President Obama signaled Friday that fiscal cliff negotiations would not be resolved before Christmas.
The speech comes at the heels of a rejection by House Republicans of the so-called "Plan B," a deal drawn up by Republican House Speaker John Boehner to avert the fiscal cliff without a grand bargain with the Obama administration.
The deal faltered on Republicans' refusal to allow tax rates on the 400,000 wealthiest Americans to increase, reported the Washington Post.
Boehner's plan would have averted tax hikes on most Americans while allowing for some spending cuts.
CNN reported that Boehner said after the rejection: "They weren't taking it out on me."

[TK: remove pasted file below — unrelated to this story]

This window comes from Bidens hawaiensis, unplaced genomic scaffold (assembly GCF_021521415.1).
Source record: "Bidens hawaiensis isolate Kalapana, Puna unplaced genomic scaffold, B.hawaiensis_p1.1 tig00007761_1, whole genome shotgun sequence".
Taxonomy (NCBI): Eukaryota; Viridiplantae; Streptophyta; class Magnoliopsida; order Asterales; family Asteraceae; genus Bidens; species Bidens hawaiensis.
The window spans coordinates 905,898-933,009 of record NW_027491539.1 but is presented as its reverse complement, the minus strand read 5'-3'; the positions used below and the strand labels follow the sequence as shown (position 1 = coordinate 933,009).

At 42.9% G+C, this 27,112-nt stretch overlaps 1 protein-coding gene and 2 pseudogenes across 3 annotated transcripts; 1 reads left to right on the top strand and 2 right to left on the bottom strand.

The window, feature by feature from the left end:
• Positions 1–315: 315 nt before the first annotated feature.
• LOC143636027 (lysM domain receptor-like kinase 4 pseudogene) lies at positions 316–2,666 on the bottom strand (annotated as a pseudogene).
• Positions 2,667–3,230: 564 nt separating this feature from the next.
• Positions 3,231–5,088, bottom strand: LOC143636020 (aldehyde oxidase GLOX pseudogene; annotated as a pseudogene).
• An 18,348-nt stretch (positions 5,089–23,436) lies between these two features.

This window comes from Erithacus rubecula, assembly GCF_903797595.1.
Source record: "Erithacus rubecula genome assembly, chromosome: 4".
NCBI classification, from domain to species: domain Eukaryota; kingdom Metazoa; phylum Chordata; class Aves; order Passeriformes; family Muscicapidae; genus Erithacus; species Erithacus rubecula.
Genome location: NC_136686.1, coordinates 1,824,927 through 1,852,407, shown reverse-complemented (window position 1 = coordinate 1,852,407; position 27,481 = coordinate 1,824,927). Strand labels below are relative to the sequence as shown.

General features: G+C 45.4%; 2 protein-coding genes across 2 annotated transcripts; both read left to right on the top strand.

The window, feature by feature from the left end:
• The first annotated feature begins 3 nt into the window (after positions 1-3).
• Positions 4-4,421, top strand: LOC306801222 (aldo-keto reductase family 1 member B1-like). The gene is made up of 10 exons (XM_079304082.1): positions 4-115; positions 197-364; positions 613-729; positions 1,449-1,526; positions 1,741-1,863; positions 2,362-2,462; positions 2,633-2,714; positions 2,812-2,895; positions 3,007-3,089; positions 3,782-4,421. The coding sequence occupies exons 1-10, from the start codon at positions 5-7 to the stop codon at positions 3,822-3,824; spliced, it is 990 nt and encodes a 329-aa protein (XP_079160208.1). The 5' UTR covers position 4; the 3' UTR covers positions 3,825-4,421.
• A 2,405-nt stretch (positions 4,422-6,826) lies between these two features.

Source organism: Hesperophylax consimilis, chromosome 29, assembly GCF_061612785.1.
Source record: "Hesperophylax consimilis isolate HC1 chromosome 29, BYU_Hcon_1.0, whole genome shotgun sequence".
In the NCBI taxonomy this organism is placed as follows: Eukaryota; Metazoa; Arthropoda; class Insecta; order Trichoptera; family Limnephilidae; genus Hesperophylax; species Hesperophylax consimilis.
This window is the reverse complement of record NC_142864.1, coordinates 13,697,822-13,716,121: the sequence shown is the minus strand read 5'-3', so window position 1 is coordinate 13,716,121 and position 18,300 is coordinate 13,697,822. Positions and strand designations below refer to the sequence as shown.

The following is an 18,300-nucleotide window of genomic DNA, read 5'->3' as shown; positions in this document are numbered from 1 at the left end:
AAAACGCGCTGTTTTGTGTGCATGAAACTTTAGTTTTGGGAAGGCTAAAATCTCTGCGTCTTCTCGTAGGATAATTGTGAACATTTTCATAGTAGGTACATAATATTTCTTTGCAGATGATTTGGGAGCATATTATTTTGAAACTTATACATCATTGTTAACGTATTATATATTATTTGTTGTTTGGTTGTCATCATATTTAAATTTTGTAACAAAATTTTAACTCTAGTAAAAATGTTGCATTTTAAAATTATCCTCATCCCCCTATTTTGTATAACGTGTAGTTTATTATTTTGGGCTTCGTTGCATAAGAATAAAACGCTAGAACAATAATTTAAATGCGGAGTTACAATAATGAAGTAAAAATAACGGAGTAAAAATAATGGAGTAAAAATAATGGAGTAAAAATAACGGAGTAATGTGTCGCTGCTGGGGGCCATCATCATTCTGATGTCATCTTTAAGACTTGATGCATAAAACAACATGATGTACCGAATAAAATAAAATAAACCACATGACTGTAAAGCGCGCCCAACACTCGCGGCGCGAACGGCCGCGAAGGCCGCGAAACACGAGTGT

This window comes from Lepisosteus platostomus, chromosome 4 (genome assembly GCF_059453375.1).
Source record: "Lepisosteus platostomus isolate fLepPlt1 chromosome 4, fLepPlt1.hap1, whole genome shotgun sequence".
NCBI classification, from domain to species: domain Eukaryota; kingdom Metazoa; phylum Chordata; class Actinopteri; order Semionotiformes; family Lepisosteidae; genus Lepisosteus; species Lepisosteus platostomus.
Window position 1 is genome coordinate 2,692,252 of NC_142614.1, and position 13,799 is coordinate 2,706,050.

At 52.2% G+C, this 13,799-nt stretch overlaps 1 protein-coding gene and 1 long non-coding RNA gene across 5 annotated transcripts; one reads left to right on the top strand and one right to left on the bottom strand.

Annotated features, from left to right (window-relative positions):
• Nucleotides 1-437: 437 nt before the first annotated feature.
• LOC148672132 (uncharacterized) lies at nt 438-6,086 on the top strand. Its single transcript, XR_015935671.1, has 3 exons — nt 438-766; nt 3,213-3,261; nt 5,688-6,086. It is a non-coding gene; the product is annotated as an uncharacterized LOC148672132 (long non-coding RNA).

"They were dealing with the perception that somebody might accuse them of raising taxes."
Obama warned in a press conference Friday that the fiscal cliff meant an automatic tax raise for middle class Americans - a scenario both parties wanted to avoid.
“We are going to have to find some common ground," said Obama.
“Nobody can get 100 percent of what they want."
The Associated Press reported that Obama was meeting with Senate Majority Leader Harry Reid before the statement to discuss ways to avoid the fiscal cliff.
With less than 10 days left to reach a deal, it is now up to Obama and the Democrats to draw up a plan that could get sufficient Republican support in the House.
On Friday, the President recommended that politicians spend some time with family, sing Christmas carols and drink some eggnog - activities that might provide "perspective."
More on GlobalPost: The fiscal cliff, explained